1969-74 Bolwell Nagari: Once a kit car, now a cult car.

03 January 2014
Colours can change the whole aura of the Nagari more than most cars. Soft-sheen metallics seem to integrate the various body details and make its fibreglass construction less obvious. The early Cortina parking/indicator units which Bolwell recessed into the body seemed purpose-made for the Nagari.

The Nagari marked Bolwell’s transition from kit car to factory turn-key sports car. Because of tiny local volumes, the Nagari owed as much to readily available local components as inspired design, highlighting the fundamental difference between it and mainstream factory rivals. Yet the Nagari has stood the test of time as the only all-Australian sports car ever that can boast a production run of four years and an estimated 118 examples, many of which raced successfully.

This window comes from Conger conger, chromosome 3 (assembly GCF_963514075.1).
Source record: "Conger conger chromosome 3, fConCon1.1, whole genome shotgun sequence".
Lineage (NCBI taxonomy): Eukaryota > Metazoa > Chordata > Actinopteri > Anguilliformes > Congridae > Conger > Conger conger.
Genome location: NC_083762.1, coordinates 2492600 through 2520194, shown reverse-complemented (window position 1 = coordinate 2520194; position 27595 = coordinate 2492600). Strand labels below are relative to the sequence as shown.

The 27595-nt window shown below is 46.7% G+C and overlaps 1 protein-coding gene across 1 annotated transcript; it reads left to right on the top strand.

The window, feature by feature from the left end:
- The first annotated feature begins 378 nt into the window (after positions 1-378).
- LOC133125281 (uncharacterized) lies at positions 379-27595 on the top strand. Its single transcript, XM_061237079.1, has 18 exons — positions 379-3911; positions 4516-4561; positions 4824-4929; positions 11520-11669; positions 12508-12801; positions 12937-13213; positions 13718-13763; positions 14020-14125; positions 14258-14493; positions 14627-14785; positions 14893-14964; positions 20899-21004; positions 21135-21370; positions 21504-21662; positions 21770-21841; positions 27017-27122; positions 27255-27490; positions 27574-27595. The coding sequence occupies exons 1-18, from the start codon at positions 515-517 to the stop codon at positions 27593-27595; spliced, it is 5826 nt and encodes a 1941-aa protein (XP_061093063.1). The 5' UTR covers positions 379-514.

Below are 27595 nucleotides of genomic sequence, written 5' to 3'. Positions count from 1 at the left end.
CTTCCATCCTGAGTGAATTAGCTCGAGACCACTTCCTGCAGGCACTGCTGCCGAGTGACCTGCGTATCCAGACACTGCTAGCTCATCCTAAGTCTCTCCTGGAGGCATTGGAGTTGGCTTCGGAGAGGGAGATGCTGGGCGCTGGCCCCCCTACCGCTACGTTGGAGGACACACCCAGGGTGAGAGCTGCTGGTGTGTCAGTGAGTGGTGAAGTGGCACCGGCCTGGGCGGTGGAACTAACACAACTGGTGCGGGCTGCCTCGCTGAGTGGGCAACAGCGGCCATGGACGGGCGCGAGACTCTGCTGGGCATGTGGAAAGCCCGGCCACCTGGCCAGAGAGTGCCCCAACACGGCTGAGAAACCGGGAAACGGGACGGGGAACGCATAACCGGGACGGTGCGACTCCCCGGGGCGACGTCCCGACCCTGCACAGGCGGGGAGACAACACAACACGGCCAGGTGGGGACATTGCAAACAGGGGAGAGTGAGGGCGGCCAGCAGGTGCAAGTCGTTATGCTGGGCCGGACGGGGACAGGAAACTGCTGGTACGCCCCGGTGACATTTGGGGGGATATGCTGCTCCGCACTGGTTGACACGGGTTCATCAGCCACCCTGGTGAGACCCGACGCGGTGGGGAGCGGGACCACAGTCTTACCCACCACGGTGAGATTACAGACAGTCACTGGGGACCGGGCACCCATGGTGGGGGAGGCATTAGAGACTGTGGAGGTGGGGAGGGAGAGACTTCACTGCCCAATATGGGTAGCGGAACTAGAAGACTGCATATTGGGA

The Nagari, first seen as a Mark VIII kit powered by anything from a Ford Kent four to a Holden six according to an owner’s whim and finances, was pushed into factory production to protect the integrity and quality of the V8 design. Its Aboriginal name translates to something that flows, appropriate given the fibreglass body and the way it looked. The Nagari badge was used to separate its factory-build status from those before it.

Comments